Back pain? Toothache? Fever? Headache? If you’re like millions of Americans you’ll reach for a trusted medication that’s been available since 1984. Yet just a couple of years ago a leading newspaper said that taking it for just one day upped the risk of heart attack by half!
The drug is called 2-(4-isobutylphenyl) propionic acid, or to use its more familiar name, ibuprofen. It’s marketed under the brand names Advil, Motrin, and others.
Most consumers figure, “Look, it’s been used for 35 years and can be bought from convenience stores and gas stations — no prescription required – so surely it must be safe, right?”
Turns out that is not an easy question to answer. . .
Good for Pain – Bad for the Body
Ibuprofen was discovered after ten long years of seeking an alternative to high dose aspirin, which came with unpleasant and risky side effects — indigestion, allergic reactions, gastrointestinal bleeding, and potentially, death.
Using himself as a guinea pig at times, British pharmacologist Stewart Adams knew he’d made a breakthrough when he took 600 mg of the experimental compound to cure his headache and it did the trick.
Ibuprofen is a non-steroidal anti-inflammatory drug (NSAID), one of many that are now on the market. They work by blocking a class of proteins called cyclooxygenase (COX), which produce prostaglandins — hormone-like fats — that play key roles in promoting pain and inflammation.
Blocking COX successfully reduces these effects. The trouble is, prostaglandins also play some useful roles; they help protect the gastrointestinal tract. NSAIDs can irritate the mucous membrane layer of the stomach, cause bleeding, and induce ulcers.
For this reason, NSAIDs of all description, not just ibuprofen, are implicated in tens of thousands of hospital admissions every year, and many of those people die.
As if this wasn’t bad enough, some types of prostaglandin also act on the endothelium, the cells that line blood vessels. By interfering with this function, NSAIDs can constrict arteries, elevate blood pressure, raise the risk of blood clots, and increase fluid retention.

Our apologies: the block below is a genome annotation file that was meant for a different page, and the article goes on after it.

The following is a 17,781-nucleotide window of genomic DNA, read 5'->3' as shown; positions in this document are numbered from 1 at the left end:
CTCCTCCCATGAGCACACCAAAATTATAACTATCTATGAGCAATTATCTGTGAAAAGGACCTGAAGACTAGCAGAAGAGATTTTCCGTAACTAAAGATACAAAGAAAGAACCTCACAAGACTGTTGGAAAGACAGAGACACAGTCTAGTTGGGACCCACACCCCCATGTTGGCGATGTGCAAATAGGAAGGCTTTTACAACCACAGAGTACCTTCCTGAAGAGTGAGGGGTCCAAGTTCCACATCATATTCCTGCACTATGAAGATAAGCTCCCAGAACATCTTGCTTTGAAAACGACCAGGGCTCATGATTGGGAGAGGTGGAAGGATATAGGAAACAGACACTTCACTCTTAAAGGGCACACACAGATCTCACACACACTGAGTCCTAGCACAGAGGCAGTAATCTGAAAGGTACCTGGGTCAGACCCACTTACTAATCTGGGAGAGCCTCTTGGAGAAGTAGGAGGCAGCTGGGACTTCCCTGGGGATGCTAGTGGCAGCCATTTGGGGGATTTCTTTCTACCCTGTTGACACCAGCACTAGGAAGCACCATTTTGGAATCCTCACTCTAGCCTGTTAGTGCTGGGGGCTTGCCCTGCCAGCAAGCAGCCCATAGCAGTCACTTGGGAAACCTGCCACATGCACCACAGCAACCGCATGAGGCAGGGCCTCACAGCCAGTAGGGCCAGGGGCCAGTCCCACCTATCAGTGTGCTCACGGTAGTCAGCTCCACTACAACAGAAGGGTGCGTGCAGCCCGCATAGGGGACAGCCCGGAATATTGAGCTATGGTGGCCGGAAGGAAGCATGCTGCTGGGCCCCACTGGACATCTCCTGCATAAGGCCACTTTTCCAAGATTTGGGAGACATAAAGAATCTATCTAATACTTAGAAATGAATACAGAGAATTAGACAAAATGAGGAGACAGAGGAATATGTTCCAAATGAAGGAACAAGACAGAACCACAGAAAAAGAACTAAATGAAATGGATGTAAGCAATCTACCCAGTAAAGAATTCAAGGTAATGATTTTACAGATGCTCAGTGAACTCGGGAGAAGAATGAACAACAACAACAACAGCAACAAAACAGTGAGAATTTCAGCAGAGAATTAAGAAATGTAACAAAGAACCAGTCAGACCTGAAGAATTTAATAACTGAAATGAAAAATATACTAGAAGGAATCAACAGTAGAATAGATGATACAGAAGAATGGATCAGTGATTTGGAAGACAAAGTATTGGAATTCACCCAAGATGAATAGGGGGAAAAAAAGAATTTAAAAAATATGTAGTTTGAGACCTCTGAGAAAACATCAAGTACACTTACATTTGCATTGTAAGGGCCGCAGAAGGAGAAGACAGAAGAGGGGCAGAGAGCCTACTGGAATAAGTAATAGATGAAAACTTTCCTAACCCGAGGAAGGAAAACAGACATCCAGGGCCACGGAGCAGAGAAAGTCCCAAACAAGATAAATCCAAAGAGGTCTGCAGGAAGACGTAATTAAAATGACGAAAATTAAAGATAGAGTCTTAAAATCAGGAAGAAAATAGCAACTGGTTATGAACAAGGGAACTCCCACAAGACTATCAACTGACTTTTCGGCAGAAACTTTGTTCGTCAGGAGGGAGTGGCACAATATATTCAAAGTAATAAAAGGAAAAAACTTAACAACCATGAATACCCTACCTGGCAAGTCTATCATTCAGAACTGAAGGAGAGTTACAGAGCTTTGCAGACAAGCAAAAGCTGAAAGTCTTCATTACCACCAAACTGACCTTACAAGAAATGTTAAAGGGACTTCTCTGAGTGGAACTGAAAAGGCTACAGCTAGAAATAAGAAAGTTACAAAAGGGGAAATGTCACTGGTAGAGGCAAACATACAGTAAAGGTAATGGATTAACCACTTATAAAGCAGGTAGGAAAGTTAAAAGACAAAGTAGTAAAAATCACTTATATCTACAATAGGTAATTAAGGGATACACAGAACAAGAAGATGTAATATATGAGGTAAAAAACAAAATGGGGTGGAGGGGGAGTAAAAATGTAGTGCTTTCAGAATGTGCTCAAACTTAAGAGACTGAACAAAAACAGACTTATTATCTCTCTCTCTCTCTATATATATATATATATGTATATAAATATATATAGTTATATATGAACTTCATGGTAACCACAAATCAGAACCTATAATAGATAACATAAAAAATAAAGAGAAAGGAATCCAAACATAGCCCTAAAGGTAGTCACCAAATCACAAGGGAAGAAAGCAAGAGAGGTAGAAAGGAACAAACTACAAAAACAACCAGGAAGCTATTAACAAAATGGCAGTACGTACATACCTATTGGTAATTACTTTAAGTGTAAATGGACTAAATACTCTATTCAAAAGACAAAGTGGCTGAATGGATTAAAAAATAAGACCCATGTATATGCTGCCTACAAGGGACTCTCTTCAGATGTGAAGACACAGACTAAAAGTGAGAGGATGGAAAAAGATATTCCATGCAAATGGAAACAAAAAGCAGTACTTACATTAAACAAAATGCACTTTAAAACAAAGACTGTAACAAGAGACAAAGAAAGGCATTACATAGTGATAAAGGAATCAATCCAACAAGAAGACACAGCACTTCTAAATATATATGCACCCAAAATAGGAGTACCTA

I want to stress these effects occur in people who take them week after week, month after month. Rarely in people who take them for short-term pain.
Appears Safe in Low Doses
In 2006 a research group from Oxford University, England, analyzed data from 138 randomized trials. They found that ibuprofen was linked to an increased risk of cardiovascular disease, but only if this involved taking 800 mg three times a day; doses that require a doctor’s prescription.2
A more typical dose for a headache or other pain is 400 mg, with doses at least six hours apart.
Because over-the-counter (OTC) ibuprofen is limited to 200 mg per tablet, with a maximum recommended dose of 6 tablets over 24 hours, the findings of the Oxford group cannot be applied to OTC ibuprofen.
In 2011 a Swiss group investigated the safety of NSAIDs. Ibuprofen was one of many types they looked at. They concluded that “little evidence exists to suggest that any of the investigated drugs are safe in cardiovascular terms.”3
However, out of the 31 trials they looked at, only two used ibuprofen, and these were for osteoarthritis at doses of 2,400 mg per day for more than a year. This has no relevance to people taking the drug for an occasional headache.
In 2013 researchers from the UK and Canada teamed up to carry out a new analysis which included the Swiss findings. They wrote that ibuprofen was associated with a higher risk “when used in clinical trials in high doses but not in the lower doses typically used in the community.”4
Now It’s Safe, Now it Isn’t
So ibuprofen appears to be out of the woods for OTC use. In 2012 this was confirmed by a group of American researchers who found that ibuprofen was the safest choice of NSAID based on its gastrointestinal profile and being less toxic to the kidneys.5
But in 2017 the picture changed, or appeared to, with two new studies. One newspaper headline linked the drug to a heightened risk of cardiac arrest. And earlier I mentioned the other newspaper, which screamed that taking it for just a single day increased the risk of a heart attack by nearly half. Yikes!
Sounds scary. We’ll have a look at these studies in the next issue.